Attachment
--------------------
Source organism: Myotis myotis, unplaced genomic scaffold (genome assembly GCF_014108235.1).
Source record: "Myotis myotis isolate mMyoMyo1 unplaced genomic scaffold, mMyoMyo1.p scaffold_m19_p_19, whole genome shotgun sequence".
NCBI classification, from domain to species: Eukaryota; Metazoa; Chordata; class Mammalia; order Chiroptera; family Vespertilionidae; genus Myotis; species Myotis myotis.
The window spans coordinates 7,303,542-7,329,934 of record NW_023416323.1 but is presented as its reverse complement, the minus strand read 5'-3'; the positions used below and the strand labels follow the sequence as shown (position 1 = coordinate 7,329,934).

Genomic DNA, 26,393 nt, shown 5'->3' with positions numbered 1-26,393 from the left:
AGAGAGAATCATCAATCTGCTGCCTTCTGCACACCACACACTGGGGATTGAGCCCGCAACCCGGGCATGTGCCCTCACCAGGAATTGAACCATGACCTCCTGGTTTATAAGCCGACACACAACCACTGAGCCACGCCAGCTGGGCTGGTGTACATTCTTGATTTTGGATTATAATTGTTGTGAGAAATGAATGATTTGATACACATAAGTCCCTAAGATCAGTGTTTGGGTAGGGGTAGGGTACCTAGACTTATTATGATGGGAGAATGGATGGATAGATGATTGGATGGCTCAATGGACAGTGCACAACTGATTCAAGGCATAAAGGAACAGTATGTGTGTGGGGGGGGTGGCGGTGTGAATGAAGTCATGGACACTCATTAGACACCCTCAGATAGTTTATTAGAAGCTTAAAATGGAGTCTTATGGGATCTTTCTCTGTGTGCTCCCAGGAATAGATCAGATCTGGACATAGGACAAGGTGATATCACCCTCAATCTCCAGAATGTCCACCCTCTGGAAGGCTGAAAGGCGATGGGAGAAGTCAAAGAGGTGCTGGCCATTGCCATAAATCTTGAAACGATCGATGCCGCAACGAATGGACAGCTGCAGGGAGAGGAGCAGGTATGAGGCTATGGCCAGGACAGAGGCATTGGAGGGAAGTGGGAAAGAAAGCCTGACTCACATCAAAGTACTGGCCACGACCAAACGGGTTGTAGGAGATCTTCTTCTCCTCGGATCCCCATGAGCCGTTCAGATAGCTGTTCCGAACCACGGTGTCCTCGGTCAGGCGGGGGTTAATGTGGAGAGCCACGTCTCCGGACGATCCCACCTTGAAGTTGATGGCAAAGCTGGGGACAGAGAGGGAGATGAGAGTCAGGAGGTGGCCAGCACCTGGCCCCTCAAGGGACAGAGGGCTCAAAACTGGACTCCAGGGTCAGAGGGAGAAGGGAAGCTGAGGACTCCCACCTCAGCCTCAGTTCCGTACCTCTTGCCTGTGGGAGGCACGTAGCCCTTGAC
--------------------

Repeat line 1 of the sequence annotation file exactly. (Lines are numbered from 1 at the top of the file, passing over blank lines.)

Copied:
Source organism: Myotis myotis, unplaced genomic scaffold (genome assembly GCF_014108235.1).